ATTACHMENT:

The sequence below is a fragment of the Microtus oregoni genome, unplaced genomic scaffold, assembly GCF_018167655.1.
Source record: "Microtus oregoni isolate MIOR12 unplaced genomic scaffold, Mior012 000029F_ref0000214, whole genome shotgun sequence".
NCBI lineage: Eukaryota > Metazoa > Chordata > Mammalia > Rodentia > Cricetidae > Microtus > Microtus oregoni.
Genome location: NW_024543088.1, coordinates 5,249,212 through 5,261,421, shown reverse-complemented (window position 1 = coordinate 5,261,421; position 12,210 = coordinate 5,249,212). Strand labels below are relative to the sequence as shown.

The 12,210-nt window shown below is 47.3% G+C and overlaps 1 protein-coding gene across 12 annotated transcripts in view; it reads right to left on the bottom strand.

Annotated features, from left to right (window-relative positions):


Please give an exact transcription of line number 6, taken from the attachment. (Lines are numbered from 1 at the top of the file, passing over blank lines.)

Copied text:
Annotated features, from left to right (window-relative positions):